Two local nonprofits are working together to help survivors of domestic abuse.
Karen VanDeCasteele started Humble Dwellings three years ago.
It furnishes homes for women who can’t afford it.
This year the organization joined Argrow’s House of Healing and Hope.
It helps women recover from violence and abuse.
Now, the two groups are helping women in more ways.
One abuse survivor says the home-makeovers are more than just physical transformations, hey’re an invaluable part of the healing process.
“Our ministry helps make a house a home,” VanDeCasteele says.
She and her team have done something as simple as donate a few pieces of furniture, to completely renovate homes.
“We just don’t come in and bring furniture. We decorate, we hang curtains, we do the art work, we really try to make it nice and comfortable and live-able,” VanDeCasteele says.
This summer, they’re projects have been different.
They are part of a partnership with Argrow’s House.
“We saw an article in the paper. It kind of peaked our interest as to we can maybe help these women. So we reached out to her and we met and she gave me four names of survivors that we might be able to assist,” VanDeCasteele says.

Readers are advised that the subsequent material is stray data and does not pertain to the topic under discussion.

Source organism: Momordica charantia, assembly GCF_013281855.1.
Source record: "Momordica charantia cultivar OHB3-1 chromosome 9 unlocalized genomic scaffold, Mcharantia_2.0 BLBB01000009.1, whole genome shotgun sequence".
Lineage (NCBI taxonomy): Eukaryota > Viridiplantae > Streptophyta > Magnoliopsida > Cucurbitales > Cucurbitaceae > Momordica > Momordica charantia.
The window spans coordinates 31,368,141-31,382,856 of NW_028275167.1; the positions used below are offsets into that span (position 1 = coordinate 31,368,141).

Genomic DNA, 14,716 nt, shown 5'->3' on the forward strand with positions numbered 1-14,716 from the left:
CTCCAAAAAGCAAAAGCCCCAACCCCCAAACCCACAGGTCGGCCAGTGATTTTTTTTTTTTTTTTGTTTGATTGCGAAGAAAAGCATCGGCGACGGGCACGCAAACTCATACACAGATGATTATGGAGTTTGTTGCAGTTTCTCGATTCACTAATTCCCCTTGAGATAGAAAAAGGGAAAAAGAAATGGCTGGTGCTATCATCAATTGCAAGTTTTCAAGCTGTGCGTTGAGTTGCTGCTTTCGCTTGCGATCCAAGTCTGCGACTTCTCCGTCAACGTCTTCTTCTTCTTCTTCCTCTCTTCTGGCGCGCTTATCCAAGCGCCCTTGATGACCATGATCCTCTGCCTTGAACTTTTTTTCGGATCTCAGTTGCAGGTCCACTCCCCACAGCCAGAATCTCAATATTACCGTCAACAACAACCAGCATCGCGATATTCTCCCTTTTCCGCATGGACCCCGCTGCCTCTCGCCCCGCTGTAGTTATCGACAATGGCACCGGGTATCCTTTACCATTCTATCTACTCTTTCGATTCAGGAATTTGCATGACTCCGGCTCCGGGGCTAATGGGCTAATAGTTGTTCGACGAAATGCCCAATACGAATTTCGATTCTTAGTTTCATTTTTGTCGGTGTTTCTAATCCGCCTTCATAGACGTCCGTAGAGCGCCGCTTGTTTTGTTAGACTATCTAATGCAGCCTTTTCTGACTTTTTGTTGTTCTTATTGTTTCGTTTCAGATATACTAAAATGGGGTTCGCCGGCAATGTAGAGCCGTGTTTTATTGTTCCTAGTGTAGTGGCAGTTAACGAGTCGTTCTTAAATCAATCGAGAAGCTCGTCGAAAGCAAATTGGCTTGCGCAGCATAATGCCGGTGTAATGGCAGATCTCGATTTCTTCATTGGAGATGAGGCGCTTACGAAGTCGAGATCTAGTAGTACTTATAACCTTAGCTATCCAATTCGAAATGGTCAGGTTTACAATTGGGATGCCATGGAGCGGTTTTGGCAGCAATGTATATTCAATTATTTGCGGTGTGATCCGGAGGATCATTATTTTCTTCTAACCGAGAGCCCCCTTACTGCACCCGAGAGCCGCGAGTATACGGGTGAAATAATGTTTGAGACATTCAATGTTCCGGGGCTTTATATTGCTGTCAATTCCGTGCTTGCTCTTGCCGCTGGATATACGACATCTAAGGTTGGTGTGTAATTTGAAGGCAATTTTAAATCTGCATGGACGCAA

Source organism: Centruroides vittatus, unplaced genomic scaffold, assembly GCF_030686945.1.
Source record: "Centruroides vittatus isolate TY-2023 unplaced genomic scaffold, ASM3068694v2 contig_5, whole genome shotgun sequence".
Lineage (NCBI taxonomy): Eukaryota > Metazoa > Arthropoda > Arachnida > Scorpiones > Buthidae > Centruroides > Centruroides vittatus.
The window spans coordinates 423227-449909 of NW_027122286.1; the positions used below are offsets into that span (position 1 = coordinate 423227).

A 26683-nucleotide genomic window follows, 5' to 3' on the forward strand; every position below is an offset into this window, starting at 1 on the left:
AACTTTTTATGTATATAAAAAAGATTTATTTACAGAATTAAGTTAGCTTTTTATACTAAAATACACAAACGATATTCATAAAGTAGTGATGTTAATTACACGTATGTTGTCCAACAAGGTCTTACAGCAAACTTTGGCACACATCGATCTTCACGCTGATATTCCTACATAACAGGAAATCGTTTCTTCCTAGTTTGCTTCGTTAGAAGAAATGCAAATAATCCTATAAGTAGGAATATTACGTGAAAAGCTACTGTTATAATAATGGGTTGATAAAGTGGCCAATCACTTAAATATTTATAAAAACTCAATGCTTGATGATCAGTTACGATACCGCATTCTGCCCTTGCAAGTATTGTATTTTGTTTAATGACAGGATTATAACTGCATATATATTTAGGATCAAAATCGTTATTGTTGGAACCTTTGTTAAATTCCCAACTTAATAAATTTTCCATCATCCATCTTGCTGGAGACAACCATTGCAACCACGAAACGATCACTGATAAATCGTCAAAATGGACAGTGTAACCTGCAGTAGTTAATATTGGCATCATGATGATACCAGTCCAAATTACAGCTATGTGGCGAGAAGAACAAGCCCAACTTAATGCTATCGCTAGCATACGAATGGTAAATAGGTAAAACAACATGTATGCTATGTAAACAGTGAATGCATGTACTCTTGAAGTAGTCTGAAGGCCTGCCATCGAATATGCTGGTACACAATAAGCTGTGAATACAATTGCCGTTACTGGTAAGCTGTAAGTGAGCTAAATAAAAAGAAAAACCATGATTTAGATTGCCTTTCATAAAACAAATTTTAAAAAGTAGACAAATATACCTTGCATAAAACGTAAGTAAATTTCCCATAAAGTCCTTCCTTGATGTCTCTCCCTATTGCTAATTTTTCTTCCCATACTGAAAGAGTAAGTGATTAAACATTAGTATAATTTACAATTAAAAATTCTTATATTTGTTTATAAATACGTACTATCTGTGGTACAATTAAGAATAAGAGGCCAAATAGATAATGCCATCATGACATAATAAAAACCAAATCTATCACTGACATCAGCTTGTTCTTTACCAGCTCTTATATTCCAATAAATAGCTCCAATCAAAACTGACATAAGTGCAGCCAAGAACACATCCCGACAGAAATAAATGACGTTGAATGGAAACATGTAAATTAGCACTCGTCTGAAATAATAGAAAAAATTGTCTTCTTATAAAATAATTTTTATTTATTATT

“I was getting out of a domestic violence situation. Some of that revolved around financial abuse. When I started over I didn’t have access to any accounts anymore, I didn’t have really anything. I left the house and through the divorce with essentially, minimal– As long as I could get away,” says Alexandria Andrews, the first survivor-employee of Argrow’s House.
Andrews was the first participant selected for a home renovation through the partnership.
“I was actually really nervous at first. I remember sitting in the car with one of my friends and I was like, ‘What happens if I walk in and I hate it?’ You know, I’m joking but it was completely the opposite of that. It was beautiful, it was breathtaking,” Andrews says.
As the team fixes smashed counters, sweeps away debris and scrubs graffiti left by another abuser, Andrews says the impact of it all goes beyond the surface.
“Huge relief for you during your transition. It makes you feel accomplished, it makes you feel safe,” she says.
An impact that VanDeCasteele feels, too.
“Their faces, their expressions, disbelief– sometimes they don’t know what to expect they’re so overwhelmed. So that is very rewarding to see, that we have really made a difference,” she says.
Humble Dwellings has helped 14 families so far, seven just this year.
VanDeCasteele says her non-profit wouldn’t be possible without community support, from volunteers like those from the Knights of Columbus to businesses like Mike’s Floorpro.